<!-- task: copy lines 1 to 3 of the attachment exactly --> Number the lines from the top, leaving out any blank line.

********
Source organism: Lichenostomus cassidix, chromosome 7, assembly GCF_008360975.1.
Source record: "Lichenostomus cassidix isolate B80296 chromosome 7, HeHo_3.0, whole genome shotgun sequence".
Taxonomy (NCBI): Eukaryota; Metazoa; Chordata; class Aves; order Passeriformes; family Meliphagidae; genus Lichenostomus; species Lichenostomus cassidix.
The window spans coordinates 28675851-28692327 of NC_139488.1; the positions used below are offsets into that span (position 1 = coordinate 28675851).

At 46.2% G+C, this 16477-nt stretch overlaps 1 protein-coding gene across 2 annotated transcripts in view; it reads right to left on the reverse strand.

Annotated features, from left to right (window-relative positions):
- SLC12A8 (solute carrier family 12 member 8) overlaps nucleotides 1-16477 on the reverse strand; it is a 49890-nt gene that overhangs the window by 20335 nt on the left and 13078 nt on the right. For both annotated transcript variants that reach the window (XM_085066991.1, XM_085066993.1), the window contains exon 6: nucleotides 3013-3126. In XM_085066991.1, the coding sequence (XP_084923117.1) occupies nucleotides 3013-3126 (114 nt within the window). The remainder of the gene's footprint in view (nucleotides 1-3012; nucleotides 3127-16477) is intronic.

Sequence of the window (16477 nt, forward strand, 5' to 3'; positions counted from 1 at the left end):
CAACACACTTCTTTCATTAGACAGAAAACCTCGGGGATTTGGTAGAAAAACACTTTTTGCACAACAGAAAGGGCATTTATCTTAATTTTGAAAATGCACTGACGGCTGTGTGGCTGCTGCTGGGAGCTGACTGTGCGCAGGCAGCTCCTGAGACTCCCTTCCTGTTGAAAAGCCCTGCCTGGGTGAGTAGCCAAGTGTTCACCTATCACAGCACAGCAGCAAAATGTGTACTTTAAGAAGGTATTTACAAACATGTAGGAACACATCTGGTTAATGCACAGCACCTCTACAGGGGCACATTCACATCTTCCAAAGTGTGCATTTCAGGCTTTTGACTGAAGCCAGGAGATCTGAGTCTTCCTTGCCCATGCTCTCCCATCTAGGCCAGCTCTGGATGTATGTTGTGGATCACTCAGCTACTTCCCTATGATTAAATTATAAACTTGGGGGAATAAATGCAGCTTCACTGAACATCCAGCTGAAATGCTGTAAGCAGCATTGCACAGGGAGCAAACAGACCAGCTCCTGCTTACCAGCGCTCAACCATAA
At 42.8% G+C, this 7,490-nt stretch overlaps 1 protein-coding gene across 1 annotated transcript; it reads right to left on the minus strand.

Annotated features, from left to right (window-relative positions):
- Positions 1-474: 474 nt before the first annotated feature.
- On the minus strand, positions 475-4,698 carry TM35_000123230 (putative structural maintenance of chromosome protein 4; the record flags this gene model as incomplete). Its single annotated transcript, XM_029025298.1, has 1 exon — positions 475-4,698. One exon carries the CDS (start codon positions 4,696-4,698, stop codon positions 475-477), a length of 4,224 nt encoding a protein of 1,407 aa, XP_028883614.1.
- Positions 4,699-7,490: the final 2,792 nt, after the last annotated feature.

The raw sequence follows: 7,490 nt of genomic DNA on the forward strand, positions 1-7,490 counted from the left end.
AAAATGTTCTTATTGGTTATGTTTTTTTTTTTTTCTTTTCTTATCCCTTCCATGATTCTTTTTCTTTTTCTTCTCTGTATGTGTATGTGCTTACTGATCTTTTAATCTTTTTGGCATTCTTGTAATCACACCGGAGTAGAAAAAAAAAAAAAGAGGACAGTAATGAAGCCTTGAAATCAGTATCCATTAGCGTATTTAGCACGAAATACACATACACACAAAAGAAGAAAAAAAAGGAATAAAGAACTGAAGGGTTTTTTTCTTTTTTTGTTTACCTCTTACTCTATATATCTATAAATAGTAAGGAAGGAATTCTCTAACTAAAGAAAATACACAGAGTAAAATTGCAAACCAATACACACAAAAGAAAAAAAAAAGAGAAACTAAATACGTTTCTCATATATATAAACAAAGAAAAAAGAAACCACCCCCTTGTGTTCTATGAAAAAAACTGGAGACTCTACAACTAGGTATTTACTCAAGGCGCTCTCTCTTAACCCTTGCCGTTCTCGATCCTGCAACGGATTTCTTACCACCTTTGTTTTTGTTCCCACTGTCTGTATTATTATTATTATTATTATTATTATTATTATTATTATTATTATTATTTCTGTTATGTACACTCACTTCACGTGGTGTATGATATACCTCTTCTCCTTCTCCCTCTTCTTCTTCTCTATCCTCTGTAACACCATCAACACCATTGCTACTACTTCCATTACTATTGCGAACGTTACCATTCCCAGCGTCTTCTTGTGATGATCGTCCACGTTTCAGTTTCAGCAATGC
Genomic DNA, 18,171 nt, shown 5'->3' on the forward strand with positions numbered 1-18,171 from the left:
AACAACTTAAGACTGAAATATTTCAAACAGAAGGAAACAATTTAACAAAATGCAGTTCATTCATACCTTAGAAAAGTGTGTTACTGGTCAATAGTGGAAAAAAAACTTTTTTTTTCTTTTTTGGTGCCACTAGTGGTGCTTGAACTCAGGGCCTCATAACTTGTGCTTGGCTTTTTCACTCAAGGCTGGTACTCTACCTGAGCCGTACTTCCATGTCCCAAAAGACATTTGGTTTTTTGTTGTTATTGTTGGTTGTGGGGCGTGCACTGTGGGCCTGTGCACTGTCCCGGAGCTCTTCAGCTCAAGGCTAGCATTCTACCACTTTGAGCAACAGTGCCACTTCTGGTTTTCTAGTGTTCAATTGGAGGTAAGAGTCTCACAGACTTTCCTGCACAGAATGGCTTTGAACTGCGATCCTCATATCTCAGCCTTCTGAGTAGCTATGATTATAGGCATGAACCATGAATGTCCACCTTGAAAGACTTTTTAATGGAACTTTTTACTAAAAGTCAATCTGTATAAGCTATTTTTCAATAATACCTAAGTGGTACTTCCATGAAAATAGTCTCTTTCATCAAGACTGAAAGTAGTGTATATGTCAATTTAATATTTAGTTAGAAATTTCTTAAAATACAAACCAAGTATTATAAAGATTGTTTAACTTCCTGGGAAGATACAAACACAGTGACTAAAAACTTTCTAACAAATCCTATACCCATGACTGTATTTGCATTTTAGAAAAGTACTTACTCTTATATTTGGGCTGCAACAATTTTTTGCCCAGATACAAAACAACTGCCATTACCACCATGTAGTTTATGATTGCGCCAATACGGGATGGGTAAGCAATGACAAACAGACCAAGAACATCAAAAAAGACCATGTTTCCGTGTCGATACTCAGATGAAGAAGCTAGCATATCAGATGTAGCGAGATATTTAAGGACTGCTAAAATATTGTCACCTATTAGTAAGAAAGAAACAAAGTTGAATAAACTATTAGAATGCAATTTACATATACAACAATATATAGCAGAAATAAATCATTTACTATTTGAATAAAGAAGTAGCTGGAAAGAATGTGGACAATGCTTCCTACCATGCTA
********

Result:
Source organism: Lichenostomus cassidix, chromosome 7, assembly GCF_008360975.1.
Source record: "Lichenostomus cassidix isolate B80296 chromosome 7, HeHo_3.0, whole genome shotgun sequence".
Taxonomy (NCBI): Eukaryota; Metazoa; Chordata; class Aves; order Passeriformes; family Meliphagidae; genus Lichenostomus; species Lichenostomus cassidix.